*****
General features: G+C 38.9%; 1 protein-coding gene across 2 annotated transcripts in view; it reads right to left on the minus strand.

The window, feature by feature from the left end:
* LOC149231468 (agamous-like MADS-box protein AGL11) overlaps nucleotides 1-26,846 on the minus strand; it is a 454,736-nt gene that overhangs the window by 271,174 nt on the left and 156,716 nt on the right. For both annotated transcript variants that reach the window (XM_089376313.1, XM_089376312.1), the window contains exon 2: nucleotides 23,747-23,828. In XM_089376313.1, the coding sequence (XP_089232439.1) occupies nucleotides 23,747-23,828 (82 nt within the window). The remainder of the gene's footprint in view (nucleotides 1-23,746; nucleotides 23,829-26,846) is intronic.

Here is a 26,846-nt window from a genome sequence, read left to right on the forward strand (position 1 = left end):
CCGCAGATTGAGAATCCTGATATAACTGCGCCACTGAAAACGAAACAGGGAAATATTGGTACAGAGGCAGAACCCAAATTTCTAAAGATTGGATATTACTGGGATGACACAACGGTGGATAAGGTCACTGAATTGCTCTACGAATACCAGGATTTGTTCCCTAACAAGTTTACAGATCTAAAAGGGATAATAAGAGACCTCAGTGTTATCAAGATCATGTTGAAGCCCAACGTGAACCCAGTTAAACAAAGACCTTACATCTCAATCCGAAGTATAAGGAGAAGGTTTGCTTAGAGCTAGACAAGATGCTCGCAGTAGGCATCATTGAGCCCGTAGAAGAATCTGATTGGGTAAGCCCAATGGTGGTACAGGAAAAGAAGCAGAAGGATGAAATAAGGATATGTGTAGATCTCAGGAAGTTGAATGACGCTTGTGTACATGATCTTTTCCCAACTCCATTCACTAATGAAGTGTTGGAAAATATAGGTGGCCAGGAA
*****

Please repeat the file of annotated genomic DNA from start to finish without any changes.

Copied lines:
General features: G+C 38.9%; 1 protein-coding gene across 2 annotated transcripts in view; it reads right to left on the minus strand.

The window, feature by feature from the left end:
* LOC149231468 (agamous-like MADS-box protein AGL11) overlaps nucleotides 1-26,846 on the minus strand; it is a 454,736-nt gene that overhangs the window by 271,174 nt on the left and 156,716 nt on the right. For both annotated transcript variants that reach the window (XM_089376313.1, XM_089376312.1), the window contains exon 2: nucleotides 23,747-23,828. In XM_089376313.1, the coding sequence (XP_089232439.1) occupies nucleotides 23,747-23,828 (82 nt within the window). The remainder of the gene's footprint in view (nucleotides 1-23,746; nucleotides 23,829-26,846) is intronic.

Here is a 26,846-nt window from a genome sequence, read left to right on the forward strand (position 1 = left end):
CCGCAGATTGAGAATCCTGATATAACTGCGCCACTGAAAACGAAACAGGGAAATATTGGTACAGAGGCAGAACCCAAATTTCTAAAGATTGGATATTACTGGGATGACACAACGGTGGATAAGGTCACTGAATTGCTCTACGAATACCAGGATTTGTTCCCTAACAAGTTTACAGATCTAAAAGGGATAATAAGAGACCTCAGTGTTATCAAGATCATGTTGAAGCCCAACGTGAACCCAGTTAAACAAAGACCTTACATCTCAATCCGAAGTATAAGGAGAAGGTTTGCTTAGAGCTAGACAAGATGCTCGCAGTAGGCATCATTGAGCCCGTAGAAGAATCTGATTGGGTAAGCCCAATGGTGGTACAGGAAAAGAAGCAGAAGGATGAAATAAGGATATGTGTAGATCTCAGGAAGTTGAATGACGCTTGTGTACATGATCTTTTCCCAACTCCATTCACTAATGAAGTGTTGGAAAATATAGGTGGCCAGGAA